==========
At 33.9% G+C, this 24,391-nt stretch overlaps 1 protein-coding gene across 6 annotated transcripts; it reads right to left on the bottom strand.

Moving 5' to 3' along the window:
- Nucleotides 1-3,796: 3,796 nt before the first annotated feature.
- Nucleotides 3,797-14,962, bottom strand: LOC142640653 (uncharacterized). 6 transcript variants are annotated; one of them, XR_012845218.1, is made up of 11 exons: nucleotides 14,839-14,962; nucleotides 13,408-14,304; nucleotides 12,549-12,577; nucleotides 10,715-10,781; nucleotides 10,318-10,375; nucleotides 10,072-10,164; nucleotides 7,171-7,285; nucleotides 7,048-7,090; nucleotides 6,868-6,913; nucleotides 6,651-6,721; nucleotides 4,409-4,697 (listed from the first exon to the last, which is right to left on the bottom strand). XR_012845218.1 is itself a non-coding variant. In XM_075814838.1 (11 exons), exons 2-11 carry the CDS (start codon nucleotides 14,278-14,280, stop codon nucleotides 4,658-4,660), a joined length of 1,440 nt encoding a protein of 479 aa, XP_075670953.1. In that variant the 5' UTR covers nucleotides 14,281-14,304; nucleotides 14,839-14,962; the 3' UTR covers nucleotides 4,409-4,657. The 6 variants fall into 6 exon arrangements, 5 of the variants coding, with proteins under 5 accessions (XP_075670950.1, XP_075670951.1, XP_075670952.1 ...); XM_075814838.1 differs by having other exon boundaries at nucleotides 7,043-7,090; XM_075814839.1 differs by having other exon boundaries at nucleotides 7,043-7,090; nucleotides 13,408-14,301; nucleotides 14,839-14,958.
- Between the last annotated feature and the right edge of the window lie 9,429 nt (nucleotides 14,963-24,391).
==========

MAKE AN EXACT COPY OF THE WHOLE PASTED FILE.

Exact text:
At 33.9% G+C, this 24,391-nt stretch overlaps 1 protein-coding gene across 6 annotated transcripts; it reads right to left on the bottom strand.

Moving 5' to 3' along the window:
- Nucleotides 1-3,796: 3,796 nt before the first annotated feature.
- Nucleotides 3,797-14,962, bottom strand: LOC142640653 (uncharacterized). 6 transcript variants are annotated; one of them, XR_012845218.1, is made up of 11 exons: nucleotides 14,839-14,962; nucleotides 13,408-14,304; nucleotides 12,549-12,577; nucleotides 10,715-10,781; nucleotides 10,318-10,375; nucleotides 10,072-10,164; nucleotides 7,171-7,285; nucleotides 7,048-7,090; nucleotides 6,868-6,913; nucleotides 6,651-6,721; nucleotides 4,409-4,697 (listed from the first exon to the last, which is right to left on the bottom strand). XR_012845218.1 is itself a non-coding variant. In XM_075814838.1 (11 exons), exons 2-11 carry the CDS (start codon nucleotides 14,278-14,280, stop codon nucleotides 4,658-4,660), a joined length of 1,440 nt encoding a protein of 479 aa, XP_075670953.1. In that variant the 5' UTR covers nucleotides 14,281-14,304; nucleotides 14,839-14,962; the 3' UTR covers nucleotides 4,409-4,657. The 6 variants fall into 6 exon arrangements, 5 of the variants coding, with proteins under 5 accessions (XP_075670950.1, XP_075670951.1, XP_075670952.1 ...); XM_075814838.1 differs by having other exon boundaries at nucleotides 7,043-7,090; XM_075814839.1 differs by having other exon boundaries at nucleotides 7,043-7,090; nucleotides 13,408-14,301; nucleotides 14,839-14,958.
- Between the last annotated feature and the right edge of the window lie 9,429 nt (nucleotides 14,963-24,391).